One of the dictums of the internet at the moment is that of the ‘power and/or wisdom of crowds’. Roughly summed up, the implication is that, as a group, people can make smarter decisions and wield more influence than the sum of their parts; politically, socially…and, it would appear, commercially as well.
The Huge Entity linked to this interesting little snippet at the Economist about ‘team buying’, a new phenomenon that is gathering pace in China at the moment. Team buying leverages the social interaction power of the internet to bring people together for a common purpose – in this instance, getting a cheaper price on domestic consumer goods such as electronics and household appliances.
What happens, then, is that people meet on social-buying sites (such as 51tuanguo.com and teambuy.com.cn), and plan a time for a large group of consumers to descend on one particular store en masse, and demand lower prices using their numbers as economic weight. Reports indicate that the economies of scale seem to be working favourably so far, with the groups often getting their cut price deals, and sometimes little extras to boot.
So, let’s chalk one up for social networking, eh? I like seeing people (especially the economically disadvantaged) getting a bit of an angle on the fat-cats and money-makers for a change. If the internet can empower this, then all the better – and it adds weight to the argument that China’s government selectively screening the internet isn’t going to stop social change from spreading like a rash.
But…violent mob rule is a bad thing; consensus is great, and social pressure can enforce changes in the behaviour of individuals far better than legislation and political bluster can (in my opinion, at least), but I’d hate to see the internet become an arena for vigilantism (as there are already hints of it doing). Its enablement of crowds to bring down wrath upon perceived wrong-doers can happen so quickly that mistakes can be made in ignorance of the situation. While the buyer-power leverage of these new Chinese sites is an excellent thing to hear about, are we reaching a point where networked groups are going to become uncontrollable forces for the wrong sort of disorder? I *like* disorder, but I don’t like innocent people getting hurt, ostracised or outed (and no, the two are not necessarily inclusive).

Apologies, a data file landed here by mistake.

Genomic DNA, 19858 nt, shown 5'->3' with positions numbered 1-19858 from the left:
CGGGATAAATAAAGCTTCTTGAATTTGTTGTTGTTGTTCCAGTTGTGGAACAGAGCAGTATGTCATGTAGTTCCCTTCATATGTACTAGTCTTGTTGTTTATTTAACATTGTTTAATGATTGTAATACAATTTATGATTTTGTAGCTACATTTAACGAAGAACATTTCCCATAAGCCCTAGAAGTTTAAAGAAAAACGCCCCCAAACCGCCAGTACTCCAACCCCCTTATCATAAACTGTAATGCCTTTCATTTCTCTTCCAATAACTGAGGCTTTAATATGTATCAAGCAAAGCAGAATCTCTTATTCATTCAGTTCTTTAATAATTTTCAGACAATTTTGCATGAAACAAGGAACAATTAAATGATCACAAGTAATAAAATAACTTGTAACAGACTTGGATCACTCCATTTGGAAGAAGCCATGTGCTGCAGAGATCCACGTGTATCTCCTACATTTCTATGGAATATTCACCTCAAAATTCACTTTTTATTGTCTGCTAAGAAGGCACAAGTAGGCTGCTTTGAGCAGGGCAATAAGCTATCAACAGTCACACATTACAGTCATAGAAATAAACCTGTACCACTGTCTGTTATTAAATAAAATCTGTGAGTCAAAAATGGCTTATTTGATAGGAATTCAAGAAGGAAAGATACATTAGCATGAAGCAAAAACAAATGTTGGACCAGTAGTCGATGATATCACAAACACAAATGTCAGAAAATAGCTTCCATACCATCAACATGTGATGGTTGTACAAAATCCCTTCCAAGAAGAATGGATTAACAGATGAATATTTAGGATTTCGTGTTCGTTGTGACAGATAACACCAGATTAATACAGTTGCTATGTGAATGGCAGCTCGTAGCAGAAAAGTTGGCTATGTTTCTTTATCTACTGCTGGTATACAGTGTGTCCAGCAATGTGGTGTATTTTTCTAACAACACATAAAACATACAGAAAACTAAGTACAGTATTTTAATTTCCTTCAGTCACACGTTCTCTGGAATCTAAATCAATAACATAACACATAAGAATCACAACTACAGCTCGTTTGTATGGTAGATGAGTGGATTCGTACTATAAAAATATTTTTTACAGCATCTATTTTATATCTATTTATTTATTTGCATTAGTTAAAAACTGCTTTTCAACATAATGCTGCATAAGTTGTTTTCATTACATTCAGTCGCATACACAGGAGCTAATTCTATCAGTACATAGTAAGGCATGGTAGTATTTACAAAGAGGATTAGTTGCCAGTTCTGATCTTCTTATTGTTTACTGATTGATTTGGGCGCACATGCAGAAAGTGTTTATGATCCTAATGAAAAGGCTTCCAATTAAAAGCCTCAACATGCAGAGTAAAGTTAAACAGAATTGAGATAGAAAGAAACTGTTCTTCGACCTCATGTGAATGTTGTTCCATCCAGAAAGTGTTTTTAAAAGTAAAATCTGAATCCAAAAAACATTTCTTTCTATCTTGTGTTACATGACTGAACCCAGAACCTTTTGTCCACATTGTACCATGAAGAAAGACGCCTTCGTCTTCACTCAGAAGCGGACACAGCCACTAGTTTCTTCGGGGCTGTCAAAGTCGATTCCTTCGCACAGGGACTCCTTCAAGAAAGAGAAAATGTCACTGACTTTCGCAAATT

Recent (and indeed not-so-recent) history is replete with examples of governing powers finding ways to lure the people into traps of their own devising, and then blaming either the people themselves, or any enabling technology that ‘assisted’ the situation. Call me paranoid, but I wouldn’t put it past a regime like China’s (or sadly, like the one that runs the country where I live) to encourage such things behind the scenes, and then use them as an excuse for clamping controls on the technology, precisely to prevent the sort of people-empowering activities that it could create, such as crowd-buying.
My overall point here is that, as individuals the world over, it is our personal responsibility to become savvy, to clue ourselves up, to be on our guard. The huge success rates of spam, phishing and 419 scams indicates an alarming gullibility in a large proportion of net users, many of whom in the ‘West’, thanks to their privileged education and economic location, should be wise enough to know better. The gullibility of the populace is one of the most convenient tools for any government, repressive or otherwise. A gullible population is easily duped, framed, and then convinced of its own complicity in engineered misdeeds. We, as a planet, as a unified world, must be wise to the potential pitfalls of a networked human race, as well as revelling in its benefits. There are too many manipulators who stand to profit from our ignorance should we get complacent. We have in our hands an excellent tool for the emancipation of the average man. Let’s make sure we don’t cut off our own fingers, eh?